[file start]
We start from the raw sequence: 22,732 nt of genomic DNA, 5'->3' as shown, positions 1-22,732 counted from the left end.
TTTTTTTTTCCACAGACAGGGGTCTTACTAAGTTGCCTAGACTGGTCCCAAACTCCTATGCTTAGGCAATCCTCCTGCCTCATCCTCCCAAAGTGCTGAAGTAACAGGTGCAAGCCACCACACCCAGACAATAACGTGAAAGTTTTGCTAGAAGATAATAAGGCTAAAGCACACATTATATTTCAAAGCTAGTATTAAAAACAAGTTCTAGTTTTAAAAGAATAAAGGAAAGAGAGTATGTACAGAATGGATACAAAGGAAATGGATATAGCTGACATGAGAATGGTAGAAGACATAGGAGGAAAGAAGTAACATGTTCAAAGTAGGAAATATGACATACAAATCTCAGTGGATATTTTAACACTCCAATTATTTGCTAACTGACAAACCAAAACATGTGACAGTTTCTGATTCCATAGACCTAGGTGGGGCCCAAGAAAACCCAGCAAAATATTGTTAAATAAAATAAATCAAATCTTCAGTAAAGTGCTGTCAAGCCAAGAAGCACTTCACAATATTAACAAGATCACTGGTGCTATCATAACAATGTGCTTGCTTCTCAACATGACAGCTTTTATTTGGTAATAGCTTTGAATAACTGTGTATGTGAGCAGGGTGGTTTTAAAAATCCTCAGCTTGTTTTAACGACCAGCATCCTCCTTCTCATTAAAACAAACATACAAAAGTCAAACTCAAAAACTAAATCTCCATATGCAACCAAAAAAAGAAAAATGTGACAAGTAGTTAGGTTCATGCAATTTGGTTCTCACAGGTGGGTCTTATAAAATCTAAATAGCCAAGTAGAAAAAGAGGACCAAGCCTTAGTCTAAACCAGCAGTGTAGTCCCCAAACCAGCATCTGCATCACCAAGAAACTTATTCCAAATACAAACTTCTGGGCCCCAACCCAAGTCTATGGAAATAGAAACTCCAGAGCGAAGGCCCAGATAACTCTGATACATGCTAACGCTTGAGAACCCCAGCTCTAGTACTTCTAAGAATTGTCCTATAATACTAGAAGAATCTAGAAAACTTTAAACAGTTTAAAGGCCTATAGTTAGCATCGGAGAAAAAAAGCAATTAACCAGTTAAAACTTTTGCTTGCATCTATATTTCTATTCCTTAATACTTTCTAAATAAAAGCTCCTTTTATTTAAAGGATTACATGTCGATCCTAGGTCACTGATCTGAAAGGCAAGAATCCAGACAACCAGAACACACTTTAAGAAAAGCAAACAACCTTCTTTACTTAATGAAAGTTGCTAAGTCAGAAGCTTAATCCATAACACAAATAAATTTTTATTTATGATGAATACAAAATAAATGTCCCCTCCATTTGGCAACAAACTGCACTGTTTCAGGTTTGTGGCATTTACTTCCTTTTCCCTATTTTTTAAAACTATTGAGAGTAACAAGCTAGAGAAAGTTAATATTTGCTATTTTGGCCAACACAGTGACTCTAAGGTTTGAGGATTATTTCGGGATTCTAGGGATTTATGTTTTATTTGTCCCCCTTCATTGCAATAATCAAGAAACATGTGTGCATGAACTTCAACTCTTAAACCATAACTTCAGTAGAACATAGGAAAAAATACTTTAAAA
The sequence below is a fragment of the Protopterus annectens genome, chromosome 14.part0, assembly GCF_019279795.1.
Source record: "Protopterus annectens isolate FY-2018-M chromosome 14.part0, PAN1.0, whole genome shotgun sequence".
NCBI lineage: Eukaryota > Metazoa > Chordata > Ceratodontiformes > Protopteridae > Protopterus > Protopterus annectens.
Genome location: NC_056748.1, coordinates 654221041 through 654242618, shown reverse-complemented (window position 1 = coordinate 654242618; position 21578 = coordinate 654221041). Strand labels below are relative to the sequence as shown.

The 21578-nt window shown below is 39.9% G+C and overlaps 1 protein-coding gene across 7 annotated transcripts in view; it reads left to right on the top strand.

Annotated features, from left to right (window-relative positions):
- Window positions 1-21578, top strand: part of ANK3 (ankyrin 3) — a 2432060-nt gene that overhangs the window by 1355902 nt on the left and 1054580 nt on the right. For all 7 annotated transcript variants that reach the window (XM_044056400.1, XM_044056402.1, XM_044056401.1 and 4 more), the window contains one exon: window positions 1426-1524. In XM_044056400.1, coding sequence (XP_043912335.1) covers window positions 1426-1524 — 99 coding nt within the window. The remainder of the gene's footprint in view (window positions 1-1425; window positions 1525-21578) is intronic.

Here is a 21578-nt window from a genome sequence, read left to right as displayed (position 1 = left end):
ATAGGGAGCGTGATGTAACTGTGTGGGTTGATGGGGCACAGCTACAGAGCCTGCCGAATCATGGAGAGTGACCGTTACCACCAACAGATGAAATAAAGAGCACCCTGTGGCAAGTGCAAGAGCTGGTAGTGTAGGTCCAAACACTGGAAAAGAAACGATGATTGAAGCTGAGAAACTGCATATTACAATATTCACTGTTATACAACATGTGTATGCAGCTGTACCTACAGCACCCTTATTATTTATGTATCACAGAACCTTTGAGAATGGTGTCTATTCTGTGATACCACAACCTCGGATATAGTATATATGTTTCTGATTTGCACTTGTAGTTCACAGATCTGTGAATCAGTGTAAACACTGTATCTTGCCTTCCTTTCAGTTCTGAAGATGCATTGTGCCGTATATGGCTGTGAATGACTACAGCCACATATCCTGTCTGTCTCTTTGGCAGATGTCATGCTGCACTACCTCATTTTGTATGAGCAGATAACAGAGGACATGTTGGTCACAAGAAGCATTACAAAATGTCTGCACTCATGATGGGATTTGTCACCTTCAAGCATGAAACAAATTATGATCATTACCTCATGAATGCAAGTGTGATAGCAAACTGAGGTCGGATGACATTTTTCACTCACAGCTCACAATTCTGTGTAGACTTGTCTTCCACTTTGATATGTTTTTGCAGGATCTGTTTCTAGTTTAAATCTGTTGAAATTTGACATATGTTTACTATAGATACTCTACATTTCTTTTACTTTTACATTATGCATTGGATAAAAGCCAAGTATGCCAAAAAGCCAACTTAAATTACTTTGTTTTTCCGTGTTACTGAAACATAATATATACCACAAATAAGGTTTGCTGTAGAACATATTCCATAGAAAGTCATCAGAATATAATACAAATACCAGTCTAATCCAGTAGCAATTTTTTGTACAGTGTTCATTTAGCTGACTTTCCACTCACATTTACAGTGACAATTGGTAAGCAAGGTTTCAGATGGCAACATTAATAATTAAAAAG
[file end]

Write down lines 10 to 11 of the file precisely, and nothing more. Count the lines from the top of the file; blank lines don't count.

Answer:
Here is a 21578-nt window from a genome sequence, read left to right as displayed (position 1 = left end):
ATAGGGAGCGTGATGTAACTGTGTGGGTTGATGGGGCACAGCTACAGAGCCTGCCGAATCATGGAGAGTGACCGTTACCACCAACAGATGAAATAAAGAGCACCCTGTGGCAAGTGCAAGAGCTGGTAGTGTAGGTCCAAACACTGGAAAAGAAACGATGATTGAAGCTGAGAAACTGCATATTACAATATTCACTGTTATACAACATGTGTATGCAGCTGTACCTACAGCACCCTTATTATTTATGTATCACAGAACCTTTGAGAATGGTGTCTATTCTGTGATACCACAACCTCGGATATAGTATATATGTTTCTGATTTGCACTTGTAGTTCACAGATCTGTGAATCAGTGTAAACACTGTATCTTGCCTTCCTTTCAGTTCTGAAGATGCATTGTGCCGTATATGGCTGTGAATGACTACAGCCACATATCCTGTCTGTCTCTTTGGCAGATGTCATGCTGCACTACCTCATTTTGTATGAGCAGATAACAGAGGACATGTTGGTCACAAGAAGCATTACAAAATGTCTGCACTCATGATGGGATTTGTCACCTTCAAGCATGAAACAAATTATGATCATTACCTCATGAATGCAAGTGTGATAGCAAACTGAGGTCGGATGACATTTTTCACTCACAGCTCACAATTCTGTGTAGACTTGTCTTCCACTTTGATATGTTTTTGCAGGATCTGTTTCTAGTTTAAATCTGTTGAAATTTGACATATGTTTACTATAGATACTCTACATTTCTTTTACTTTTACATTATGCATTGGATAAAAGCCAAGTATGCCAAAAAGCCAACTTAAATTACTTTGTTTTTCCGTGTTACTGAAACATAATATATACCACAAATAAGGTTTGCTGTAGAACATATTCCATAGAAAGTCATCAGAATATAATACAAATACCAGTCTAATCCAGTAGCAATTTTTTGTACAGTGTTCATTTAGCTGACTTTCCACTCACATTTACAGTGACAATTGGTAAGCAAGGTTTCAGATGGCAACATTAATAATTAAAAAG